Contact: Joshua Fitzpatrick, (518) 455-3751
For Immediate Release:
Wednesday, January 16, 2008

Tedisco Says Governor Spitzer Deserves Credit for Recognizing Severity of Upstate's Economic Decline, Calls For "Dramatic Policy Overhaul" To Renew Upstate
Says State government should take this opportunity to implement bold, new policies like repealing the Corporate Franchise Tax and enacting a property tax cap

In light of a continued downward economic spiral that has engulfed Upstate, Assembly Minority Leader James Tedisco (R,C,I,-Schenectady-Saratoga) today credited Governor Spitzer's "State of Upstate Address" for recognizing the severity of the decline and outlining various policy and programmatic steps to reverse it. Tedisco also called for a "dramatic policy overhaul" that would give an immediate and appreciable boost to the Upstate economy.

"At times, I've been one of this Governor's toughest critics - but not today. I believe Governor Spitzer deserves credit for recognizing the economic crisis that is gripping Upstate. His decision to give a 'State of Upstate Address' put his bully pulpit to good use in helping draw attention to Upstate's hurting economy," Tedisco said.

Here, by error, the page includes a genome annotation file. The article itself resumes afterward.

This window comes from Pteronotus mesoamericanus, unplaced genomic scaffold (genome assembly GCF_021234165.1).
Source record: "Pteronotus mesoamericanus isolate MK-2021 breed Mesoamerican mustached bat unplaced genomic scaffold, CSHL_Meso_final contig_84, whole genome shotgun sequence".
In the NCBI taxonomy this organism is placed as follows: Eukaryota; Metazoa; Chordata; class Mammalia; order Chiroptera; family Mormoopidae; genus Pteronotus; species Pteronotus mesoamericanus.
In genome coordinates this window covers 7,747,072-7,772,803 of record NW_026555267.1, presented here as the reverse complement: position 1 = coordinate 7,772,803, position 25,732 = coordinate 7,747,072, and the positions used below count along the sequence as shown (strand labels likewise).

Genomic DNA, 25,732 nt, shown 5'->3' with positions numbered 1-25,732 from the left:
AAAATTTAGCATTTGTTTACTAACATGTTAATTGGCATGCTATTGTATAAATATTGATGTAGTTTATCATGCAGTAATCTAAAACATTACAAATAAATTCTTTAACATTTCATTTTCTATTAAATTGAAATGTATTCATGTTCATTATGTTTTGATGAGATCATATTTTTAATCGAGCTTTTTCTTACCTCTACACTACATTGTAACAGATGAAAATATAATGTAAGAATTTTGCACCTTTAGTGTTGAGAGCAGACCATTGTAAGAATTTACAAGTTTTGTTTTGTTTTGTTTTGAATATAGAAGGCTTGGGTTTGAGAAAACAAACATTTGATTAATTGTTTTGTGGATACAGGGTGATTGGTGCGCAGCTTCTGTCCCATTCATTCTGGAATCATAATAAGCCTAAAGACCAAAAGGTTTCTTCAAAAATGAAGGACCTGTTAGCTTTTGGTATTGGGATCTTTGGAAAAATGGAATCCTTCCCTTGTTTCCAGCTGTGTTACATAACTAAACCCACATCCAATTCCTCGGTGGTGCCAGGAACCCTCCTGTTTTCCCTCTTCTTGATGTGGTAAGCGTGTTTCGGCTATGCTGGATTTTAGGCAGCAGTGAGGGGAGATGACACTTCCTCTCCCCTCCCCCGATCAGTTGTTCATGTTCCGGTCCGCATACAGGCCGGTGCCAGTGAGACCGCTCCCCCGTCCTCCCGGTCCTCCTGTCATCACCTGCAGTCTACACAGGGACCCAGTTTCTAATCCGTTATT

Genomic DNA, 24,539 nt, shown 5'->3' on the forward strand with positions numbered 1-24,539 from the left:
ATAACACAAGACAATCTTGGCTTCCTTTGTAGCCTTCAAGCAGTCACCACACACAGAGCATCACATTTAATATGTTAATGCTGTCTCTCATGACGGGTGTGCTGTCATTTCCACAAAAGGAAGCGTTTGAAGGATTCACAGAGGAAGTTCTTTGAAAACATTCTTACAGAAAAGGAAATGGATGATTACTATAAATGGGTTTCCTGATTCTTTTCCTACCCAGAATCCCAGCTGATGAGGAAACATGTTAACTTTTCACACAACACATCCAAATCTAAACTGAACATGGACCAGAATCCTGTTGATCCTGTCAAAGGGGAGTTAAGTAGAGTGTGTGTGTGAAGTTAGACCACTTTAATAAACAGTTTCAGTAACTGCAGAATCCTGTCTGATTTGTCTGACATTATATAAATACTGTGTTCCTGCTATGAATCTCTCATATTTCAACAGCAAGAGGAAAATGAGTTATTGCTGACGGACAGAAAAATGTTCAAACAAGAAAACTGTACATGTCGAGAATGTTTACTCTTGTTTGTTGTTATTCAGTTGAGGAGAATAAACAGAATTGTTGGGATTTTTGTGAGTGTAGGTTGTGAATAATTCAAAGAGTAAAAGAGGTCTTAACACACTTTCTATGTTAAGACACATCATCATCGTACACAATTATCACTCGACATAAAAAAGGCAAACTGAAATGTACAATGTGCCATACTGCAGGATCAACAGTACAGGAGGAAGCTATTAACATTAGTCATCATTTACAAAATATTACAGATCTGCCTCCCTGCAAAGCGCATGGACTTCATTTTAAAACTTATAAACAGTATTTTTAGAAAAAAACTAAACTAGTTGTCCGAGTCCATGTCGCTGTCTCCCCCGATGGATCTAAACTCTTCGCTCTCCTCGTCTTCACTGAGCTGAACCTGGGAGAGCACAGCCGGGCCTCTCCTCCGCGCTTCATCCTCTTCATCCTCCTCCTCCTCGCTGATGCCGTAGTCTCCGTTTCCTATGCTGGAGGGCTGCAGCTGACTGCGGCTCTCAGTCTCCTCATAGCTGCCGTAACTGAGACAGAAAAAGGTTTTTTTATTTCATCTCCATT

"It's not hyperbole to say that the Upstate economy is on life support - some small businesses are literally just hanging on, their pain compounded by the fact that we are either close to, or possibly already in, the grips of a national economic recession," Tedisco said.

Tedisco outlined some leading indicators of the Upstate economy's continued, dramatic decline, drawing upon reports from the bi-partisan American Legislative Exchange Council (ALEC) and the Business Council of New York State, Inc., which found Upstate New York's past economic performance and future economic outlook among the bleakest in the nation.

  • The ALEC-Laffer State Economic Competitiveness Index - based on 16 variables, including top marginal personal and corporate income tax rates, property and sales tax burdens, debt service as a percentage of total tax revenue, and estate taxes - ranked New York's economic outlook as 49th in the nation - below only Vermont;

  • In terms of past performance, the Empire State ranked 47th or third worst in the nation, based upon its 10-year performance in three variables: personal income per capita, absolute domestic migration, and non-farm payroll employment;

  • The report pointed to a period in the mid 1990s when New York lawmakers and then-Governor George Pataki enacted tax cuts that evoked a steep increase in revenue and a resurgence in the state's economy. "However, taxes rose again in the late 1990s and early 2000s, and the upstate region is again one of the most depressed areas in the nation," the report said;

  • New York's overall cost of doing business was second highest in the nation in 2007, according to a new "Just the Facts" table showing scores from the Milken Institute's 2007 Cost-of-Doing-Business Index. The Empire State's score was based on average annual wages, electricity and rent costs for office/industrial space, and tax burden; and